Hadrian's Wall
at Mount Hope Estate
& Winery, Cornwall, PA
(11 July 1999)

It didn't take long for a few dozen people, mostly bare-footed and wearing kilts, to abandon their seats on hard benches and soft grass and find a spot on the jousting field for dancing.

Jousting field? Indeed. For one weekend, the Pennsylvania Renaissance Faire grounds at Mount Hope Estate & Winery was instead being used as a showcase for the new, hopefully annual Scottish & Irish Fling. Although actors still wandered the grounds in Renaissance garb and accents, the new format allowed organizers to step outside the usual "period" constraints of the faire and hire bands which plug in.

Entertainers throughout the weekend included Philadelphia singer Charlie Zahm and band Misty Isle, plus the Canadian duo Worthley and Clark and a dance-and-comedy troupe, the Tartan Terrors. (You must see their "Highland Swing"!) There was, of course, a bagpipe band, the Quittapahilla Highlanders. And each day also ended with a headline act in the sprawling jousting arena.

On Saturday, people left in a steady stream during a performance of Neil Anderson's new band, Full Circle. I suppose the threatening clouds might have had something to do with it, but since most of the people there had weathered a downpour earlier in the day, I'm thinking there were other reasons. My own theory -- sheer disappointment. People accustomed to Anderson's work with Seven Nations were no doubt expecting something a little better than Full Circle seemed capable of delivering, Anderson's excellent piping skills notwithstanding.

But Sunday's headliner fared better. Hadrian's Wall, a kilted quartet down from Glengarry, Ontario, put on a rockin', gung-ho, 90-minute show, filling the field with their electric Scots-Canadian sound and, as I mentioned earlier, a few dozen enthusiastic dancers.

The always-smiling band never lost sight of the traditional roots which inspired them, but each song had its own Hadrian's Wall flair. The lively set, beneath a bright blue sky not even hinting at rain, included tunes from all three of the band's albums, Hadrian's Wall, Glengarry and, their latest, Courtin' in the Kitchen. The play list included "Killiecrankie," "The Jolly Piper," a rollicking "Donald Where's Your Trousers," "Barrett's Privateers," "Jock Stewart," "The Irish Rover" and "The Martintown Song." The band also cranked out a grand "Loch Lomond," half traditional and half kickin', and their "Drunken Mix" was a high point among high points.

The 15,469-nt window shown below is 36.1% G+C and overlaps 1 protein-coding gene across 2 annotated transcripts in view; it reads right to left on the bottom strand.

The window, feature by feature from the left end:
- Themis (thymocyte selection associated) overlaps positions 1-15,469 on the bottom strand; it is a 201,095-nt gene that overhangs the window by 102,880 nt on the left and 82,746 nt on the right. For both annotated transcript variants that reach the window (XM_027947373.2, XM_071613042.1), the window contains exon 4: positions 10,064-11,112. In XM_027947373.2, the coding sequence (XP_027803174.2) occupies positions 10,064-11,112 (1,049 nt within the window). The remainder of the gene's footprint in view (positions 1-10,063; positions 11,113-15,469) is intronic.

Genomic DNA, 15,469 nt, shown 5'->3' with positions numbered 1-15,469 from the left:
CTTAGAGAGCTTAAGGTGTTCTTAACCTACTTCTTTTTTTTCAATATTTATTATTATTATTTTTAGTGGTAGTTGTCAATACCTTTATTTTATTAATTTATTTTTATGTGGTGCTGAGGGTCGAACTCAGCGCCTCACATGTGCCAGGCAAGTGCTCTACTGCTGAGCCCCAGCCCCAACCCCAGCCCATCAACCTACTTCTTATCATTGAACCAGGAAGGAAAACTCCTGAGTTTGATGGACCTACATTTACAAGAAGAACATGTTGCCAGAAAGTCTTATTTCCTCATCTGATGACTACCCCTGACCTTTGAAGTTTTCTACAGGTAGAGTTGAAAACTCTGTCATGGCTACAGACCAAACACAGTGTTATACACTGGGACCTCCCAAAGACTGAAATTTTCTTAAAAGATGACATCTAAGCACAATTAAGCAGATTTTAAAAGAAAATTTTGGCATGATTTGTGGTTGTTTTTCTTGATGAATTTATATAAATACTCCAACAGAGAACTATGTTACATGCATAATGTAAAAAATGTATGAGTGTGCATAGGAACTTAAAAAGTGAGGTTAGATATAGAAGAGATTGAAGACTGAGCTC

Another major crowd pleaser was the impromptu "Pennsylvania Renaissance Faire" song, which dealt mostly with the band's lack of underwear. (Hey, it rhymes with "faire.")

OK, I'm not sure why lead singer/guitarist Neil Emberg kept up a running commentary on singer/bassist Terry O'Farrell's apparent flatulence -- perhaps it's an aspect of Canadian humor I wasn't previously aware of -- but at least it didn't detract from their playing. Besides that sparring pair, the band consists of Nelson MacPherson on accordion and vocals and drummer Richard Irwin. Bruce Blaney, the semi-regular piper who appears on two of their albums and often tours with them as well, wasn't along for this ride.

Even so, Hadrian's Wall had the crowd on its side throughout Sunday's performance, consistently providing great tunes and good wit without pause for breath. They could have probably played twice as long without losing their audience.

This is certainly a band to watch for in your neighborhood.

[ by Tom Knapp ]